I'm a developer building a portfolio for new job applications, and am tempted to publish (putting up on github publicly) some libraries that have been byproducts of projects done in my current job.

The projects are general purpose, and do not contain any company secrets. I have been the sole contributor to the code.

My question is, do I need permission from the company even if my work contract does not specify anything about the company owning anything i create on their time?

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    They paid you for the code. IANAL but I think that makes it theirs, not yours.
    – Summer
    Aug 6, 2019 at 16:16
  • Could you tell us where you are located? Certainly in the UK and Australia anything created "during the course of employment" is generally going to default to being the companies intellectual property even in the absence of a specific clause. In the US it's more of a grey area.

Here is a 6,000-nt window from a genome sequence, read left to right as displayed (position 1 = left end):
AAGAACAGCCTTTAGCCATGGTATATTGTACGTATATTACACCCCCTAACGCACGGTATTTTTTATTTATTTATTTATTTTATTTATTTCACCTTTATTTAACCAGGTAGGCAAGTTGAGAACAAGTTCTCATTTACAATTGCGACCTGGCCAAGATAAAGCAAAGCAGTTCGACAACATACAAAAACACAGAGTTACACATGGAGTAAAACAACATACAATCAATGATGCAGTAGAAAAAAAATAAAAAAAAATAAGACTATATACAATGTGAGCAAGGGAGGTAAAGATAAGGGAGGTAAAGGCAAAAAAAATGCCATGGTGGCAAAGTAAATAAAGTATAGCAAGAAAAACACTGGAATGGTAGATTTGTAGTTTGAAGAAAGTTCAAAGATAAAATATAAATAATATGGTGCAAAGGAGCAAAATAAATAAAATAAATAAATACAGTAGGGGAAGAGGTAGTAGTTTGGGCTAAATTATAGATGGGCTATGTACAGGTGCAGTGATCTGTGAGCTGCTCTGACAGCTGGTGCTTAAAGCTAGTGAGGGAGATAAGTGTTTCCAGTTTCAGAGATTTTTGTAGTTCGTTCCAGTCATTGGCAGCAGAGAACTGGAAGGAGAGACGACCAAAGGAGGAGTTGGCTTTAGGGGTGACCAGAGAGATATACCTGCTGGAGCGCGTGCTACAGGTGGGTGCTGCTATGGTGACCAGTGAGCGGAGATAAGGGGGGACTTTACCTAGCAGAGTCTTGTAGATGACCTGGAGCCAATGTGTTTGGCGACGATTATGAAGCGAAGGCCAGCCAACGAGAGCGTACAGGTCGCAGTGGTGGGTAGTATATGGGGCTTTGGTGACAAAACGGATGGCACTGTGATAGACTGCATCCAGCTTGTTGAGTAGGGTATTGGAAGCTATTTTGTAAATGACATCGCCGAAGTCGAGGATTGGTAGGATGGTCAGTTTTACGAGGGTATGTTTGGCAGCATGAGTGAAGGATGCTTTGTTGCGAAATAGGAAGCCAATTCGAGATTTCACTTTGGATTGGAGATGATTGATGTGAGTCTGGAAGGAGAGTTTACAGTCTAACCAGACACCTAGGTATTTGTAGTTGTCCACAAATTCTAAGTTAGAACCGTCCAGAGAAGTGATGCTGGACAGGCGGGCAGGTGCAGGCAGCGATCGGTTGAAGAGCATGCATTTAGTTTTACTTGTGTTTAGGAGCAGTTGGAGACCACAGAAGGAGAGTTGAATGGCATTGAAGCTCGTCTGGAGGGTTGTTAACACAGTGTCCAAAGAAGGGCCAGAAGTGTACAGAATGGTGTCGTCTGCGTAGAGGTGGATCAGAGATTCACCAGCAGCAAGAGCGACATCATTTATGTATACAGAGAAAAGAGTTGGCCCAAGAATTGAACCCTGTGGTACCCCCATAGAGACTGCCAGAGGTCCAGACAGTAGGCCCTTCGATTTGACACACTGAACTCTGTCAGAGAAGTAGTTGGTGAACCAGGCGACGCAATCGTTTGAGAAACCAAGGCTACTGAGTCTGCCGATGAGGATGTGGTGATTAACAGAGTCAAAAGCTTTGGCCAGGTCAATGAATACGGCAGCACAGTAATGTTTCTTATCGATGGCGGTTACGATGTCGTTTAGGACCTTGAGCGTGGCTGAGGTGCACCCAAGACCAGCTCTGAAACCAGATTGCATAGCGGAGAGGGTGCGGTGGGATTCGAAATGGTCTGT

– motosubatsu
    Aug 6, 2019 at 16:46
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    @motosubatsu: in EU. First instinct for me is that it's their IP, but then i thought it's maybe just general practice to always mention this in contracts when mine does not.
    – tonsteri
    Aug 6, 2019 at 17:06
  • @bruglesco guess it's that simple.
    – tonsteri
    Aug 6, 2019 at 17:07
  • You question is somewhat contradictory: " I have made under my current company." ... " anything I create on their time ". So, which one is it? Did you write the software while on the course of your duties (using company resources) or are they unrelated to your job, done one your time, without using any of the company resources? Either way, checking with your direct supervisor might not be a bad idea, "legally allowed" isn't the same as "best course of action". Aug 6, 2019 at 17:34

2 Answers 2


If you did the work for your company, or in company time, or using company equipment, then it is extremely likely that the company owns that code, not you. In some cases the company will own it just because you were employed by them at the time you wrote it. If you publish them without permission then you are violating company confidentiality and publishing company secrets. People can be and have been fired and/or prosecuted for doing that.

You should absolutely get the company's permission before doing this (and in writing). Anything else leads to some potentially very serious downsides for you.